§ Buchanan says radical Islam cannot do what Perle tells us it wants to do, "to overthrow our civilization." First of all, this is not responsive to Perle's point. Perle said that militant Islamists were seeking to destroy our civilization, not that they necessarily have the power to do so. But their desire and attempt to do so is bad enough, is it not? It means that they will stop at nothing to harm us; if they acquire the capacity to use biological weapons or atomic weapons or radiological bombs against American cities, they will undoubtedly use them. Several such attacks could cripple several major metropolitan areas and kill hundreds of thousands of people. In the face of such possibilities, Buchanan gives a complacent shrug, noting that Germany and Japan had their cities flattened in the Second World War, yet both of those defeated countries "came back in a decade." In other words, the prospect of horrible mass damage to the U.S.—even if it is not quite on the scale of the total devastation of Germany and Japan—should not alarm us, or at least not alarm us too much. The hint is that we should accept the prospect of large-scale terrorist destruction in the United States rather than try to defeat the terrorists.
Buchanan's dismissal of the idea that our civilization could be destroyed by terrorism is also rendered questionable by recent events. If the terrorist murder of 200 Spaniards and injury of another 1400 could change Spain's policy from support for the U.S.-led war on terror to the total appeasement of terrorists (the socialist who was elected Spanish prime minister after the terrorist bombing of Madrid categorically rejects all use of force against terrorists), then we can only imagine what kinds of political and cultural surrender might be elicited by more massive and repeated attacks on European and American cities. The capacity of Islamic terrorism to alter or even topple Western nations cannot be lightly written off, especially since Moslem terrorism works in tandem with Western people's fear of the rapidly growing Moslem populations in their midst. Strangely, Buchanan doesn't once mention immigration, even though the neoconservatives' contradictory stance on this issue (calling for an endless war on militant Moslems abroad while supporting mass Moslem immigration into the West) is their greatest single political vulnerability.
§ Defeating or otherwise weakening the Islamist regimes, Buchanan continues, will do nothing to save us from the real danger to our culture, which is Western peoples' low birthrate compared to that of Moslems. This argument is an escape from the question of what to do about militant Islam. True, the relative, and in some cases absolute, decline of native Western populations is a grave problem, and Buchanan is correct that the European peoples need to increase their birth rate (and that they need to reject sexual liberation and restore traditional morality in order for that to happen). But even if they did so tomorrow, that would have no effect on the immediate threat of terrorism. Meanwhile, as already indicated, Buchanan says nothing in this context about immigration restrictions and genuine enforcement of existing immigration laws, which could not only stop and even reverse the Islamic demographic explosion in the West, and which could also—by removing Westerners' sense that their societies are being irresistibly engulfed and transformed by Third-World immigration—make Westerners feel more optimistic about their own future and thus lead to an increase in their birthrate.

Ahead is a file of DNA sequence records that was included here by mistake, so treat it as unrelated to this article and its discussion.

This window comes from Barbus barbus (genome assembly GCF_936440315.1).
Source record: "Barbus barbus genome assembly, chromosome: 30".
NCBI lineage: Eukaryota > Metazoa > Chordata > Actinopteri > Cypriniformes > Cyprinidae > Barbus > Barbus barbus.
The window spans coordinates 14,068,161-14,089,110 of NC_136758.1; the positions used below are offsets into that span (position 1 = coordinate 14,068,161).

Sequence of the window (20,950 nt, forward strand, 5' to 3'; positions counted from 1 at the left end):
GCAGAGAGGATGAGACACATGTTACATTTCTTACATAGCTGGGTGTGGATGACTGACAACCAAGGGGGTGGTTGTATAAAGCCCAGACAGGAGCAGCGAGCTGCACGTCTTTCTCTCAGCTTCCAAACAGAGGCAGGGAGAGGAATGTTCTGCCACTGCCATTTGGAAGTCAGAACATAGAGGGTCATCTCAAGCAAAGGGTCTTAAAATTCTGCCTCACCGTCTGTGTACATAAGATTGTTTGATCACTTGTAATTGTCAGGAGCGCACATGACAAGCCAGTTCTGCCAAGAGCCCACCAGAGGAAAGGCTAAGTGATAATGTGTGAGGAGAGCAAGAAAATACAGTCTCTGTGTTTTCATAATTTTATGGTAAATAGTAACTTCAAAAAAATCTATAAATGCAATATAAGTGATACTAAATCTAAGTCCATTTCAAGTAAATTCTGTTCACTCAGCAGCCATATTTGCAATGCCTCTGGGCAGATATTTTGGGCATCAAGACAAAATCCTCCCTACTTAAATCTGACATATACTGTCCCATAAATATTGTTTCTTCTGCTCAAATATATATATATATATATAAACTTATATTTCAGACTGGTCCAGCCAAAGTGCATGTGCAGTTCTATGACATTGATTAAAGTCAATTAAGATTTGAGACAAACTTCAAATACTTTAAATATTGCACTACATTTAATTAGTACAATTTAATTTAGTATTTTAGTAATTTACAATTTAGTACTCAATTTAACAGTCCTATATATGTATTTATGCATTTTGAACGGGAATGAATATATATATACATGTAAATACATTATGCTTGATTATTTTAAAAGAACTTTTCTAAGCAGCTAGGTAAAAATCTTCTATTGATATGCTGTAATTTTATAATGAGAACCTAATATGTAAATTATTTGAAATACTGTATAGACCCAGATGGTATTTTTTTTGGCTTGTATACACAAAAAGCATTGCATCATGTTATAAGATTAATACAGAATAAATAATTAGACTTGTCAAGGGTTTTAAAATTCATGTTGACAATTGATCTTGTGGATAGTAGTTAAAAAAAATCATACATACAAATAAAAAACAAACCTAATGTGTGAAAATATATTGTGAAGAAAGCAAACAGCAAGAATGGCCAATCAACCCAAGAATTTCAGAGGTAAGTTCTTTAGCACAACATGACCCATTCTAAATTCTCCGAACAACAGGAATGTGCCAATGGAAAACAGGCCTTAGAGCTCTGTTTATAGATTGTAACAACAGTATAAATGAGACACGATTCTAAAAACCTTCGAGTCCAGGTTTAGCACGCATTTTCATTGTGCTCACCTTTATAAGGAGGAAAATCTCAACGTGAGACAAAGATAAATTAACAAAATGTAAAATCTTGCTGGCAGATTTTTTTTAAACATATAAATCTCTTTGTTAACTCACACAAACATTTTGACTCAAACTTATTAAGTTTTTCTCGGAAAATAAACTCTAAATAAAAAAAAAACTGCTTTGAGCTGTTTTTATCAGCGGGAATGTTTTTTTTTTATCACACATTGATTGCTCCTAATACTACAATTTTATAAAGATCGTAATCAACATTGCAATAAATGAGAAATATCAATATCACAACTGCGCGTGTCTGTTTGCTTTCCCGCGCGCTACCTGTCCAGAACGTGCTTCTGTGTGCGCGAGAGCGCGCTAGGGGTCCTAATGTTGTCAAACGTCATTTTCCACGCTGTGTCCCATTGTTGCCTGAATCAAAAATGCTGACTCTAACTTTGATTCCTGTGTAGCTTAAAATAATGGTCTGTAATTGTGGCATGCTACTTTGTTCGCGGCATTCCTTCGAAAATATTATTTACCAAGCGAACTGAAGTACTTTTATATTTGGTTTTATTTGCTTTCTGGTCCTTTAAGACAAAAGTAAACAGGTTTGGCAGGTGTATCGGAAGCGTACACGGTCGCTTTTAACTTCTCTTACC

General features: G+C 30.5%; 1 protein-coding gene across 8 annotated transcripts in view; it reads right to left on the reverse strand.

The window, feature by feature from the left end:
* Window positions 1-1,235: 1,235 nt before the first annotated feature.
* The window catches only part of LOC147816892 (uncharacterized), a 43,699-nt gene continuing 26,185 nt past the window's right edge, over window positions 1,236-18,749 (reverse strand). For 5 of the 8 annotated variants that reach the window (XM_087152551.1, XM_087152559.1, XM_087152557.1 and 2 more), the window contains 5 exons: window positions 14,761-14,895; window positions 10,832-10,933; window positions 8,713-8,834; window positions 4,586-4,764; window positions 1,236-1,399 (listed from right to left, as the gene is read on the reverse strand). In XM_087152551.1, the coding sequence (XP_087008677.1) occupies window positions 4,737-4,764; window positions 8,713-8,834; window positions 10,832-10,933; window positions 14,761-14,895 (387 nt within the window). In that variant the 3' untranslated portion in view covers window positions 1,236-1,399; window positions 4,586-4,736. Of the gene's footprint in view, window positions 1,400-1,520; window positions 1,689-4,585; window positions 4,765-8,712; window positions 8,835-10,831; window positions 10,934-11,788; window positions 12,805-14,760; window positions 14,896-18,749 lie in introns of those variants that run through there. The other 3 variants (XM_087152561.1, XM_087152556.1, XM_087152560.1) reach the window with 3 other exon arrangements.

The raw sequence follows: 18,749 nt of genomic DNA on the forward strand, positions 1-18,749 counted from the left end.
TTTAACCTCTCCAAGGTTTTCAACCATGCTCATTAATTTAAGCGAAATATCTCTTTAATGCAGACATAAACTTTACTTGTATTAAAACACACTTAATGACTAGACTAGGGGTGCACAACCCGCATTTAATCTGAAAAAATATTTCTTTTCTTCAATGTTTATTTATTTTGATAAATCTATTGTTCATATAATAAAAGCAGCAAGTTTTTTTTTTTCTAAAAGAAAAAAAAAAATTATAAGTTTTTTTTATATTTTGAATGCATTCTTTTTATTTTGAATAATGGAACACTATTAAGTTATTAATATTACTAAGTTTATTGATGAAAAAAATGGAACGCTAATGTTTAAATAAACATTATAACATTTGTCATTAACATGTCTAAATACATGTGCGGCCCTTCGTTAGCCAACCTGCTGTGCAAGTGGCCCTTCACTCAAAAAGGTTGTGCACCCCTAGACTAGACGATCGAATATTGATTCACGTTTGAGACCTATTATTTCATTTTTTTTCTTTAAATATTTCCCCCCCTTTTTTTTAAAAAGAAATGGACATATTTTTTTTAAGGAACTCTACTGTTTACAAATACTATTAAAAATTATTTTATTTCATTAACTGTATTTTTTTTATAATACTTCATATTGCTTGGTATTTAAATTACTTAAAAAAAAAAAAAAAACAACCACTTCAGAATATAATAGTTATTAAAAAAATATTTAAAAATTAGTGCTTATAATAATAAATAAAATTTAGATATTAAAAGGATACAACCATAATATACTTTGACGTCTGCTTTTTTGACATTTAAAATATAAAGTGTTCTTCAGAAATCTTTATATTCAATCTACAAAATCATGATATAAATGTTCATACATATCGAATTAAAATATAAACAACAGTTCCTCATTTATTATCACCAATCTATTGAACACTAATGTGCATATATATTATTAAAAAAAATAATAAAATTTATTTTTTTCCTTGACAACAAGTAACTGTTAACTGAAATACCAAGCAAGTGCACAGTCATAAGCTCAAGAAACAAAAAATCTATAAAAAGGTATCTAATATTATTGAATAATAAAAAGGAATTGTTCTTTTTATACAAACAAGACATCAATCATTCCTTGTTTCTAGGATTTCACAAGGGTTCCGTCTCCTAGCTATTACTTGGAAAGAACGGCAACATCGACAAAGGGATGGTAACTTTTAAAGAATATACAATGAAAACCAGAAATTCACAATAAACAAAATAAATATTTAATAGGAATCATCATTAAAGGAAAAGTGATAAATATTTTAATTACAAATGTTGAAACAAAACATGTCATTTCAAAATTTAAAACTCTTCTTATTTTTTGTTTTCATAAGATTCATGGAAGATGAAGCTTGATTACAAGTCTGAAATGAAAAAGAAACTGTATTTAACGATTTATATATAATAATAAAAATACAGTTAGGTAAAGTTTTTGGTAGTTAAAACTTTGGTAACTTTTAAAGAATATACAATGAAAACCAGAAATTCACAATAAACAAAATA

§ Finally, Buchanan rejects out of hand Michael Ledeen's "Terror Masters" thesis, accepted by Perle and Frum and other neoconservatives. The idea is that Al Qaeda and other non-state terrorist groups receive crucial political, financial and logistical support from certain Mideast regimes, and that in order to defeat Al Qaeda we need to defeat or replace or seriously intimidate those regimes. Surely the evidence for the terrorist involvement of states such as Iran and Syria is overwhelming. Yet not only does Buchanan reject it, he even argues for treating Syria as a U.S. ally.
Thus Buchanan downplays both the potential objective harm of terrorism to America, and the dangerous and evil nature of the terrorists themselves. In a recent column at antiwar.com, Buchanan goes further, listing "terrorists" of the past whom we now support, and describing some of America's own historic acts as "terrorist," with the aim of relativizing terrorism out of existence. "Terrorist," "freedom fighter," it's all just a matter of your point of view, says Buchanan. He has made this nihilistic argument before, and I've refuted it at Front Page magazine.
Buchanan's real target
While Buchanan's critique of Perle and Frum purports to deal with the real-world problems we face, most of his arguments, as we've seen, are not only irresponsible and dangerous in their practical implications, but weak and implausible in themselves. This logical flimsiness, I believe, stems from the fact that Buchanan's arguments are only rationalizations for his true agenda. He reveals that agenda in the second half of the article, where he abandons any discussion of the objective pros and cons of the neoconservatives' anti-terrorism policy, and launches an Ahab-like assault on their alleged motivations for advancing that policy. I must point out that in adopting this tactic, Buchanan is actually doing what he falsely accuses Perle and Frum of doing, that is, advancing a passionate allegiance (or, in Buchanan's case, a passionate hostility) that has nothing to do with defending America's national interests.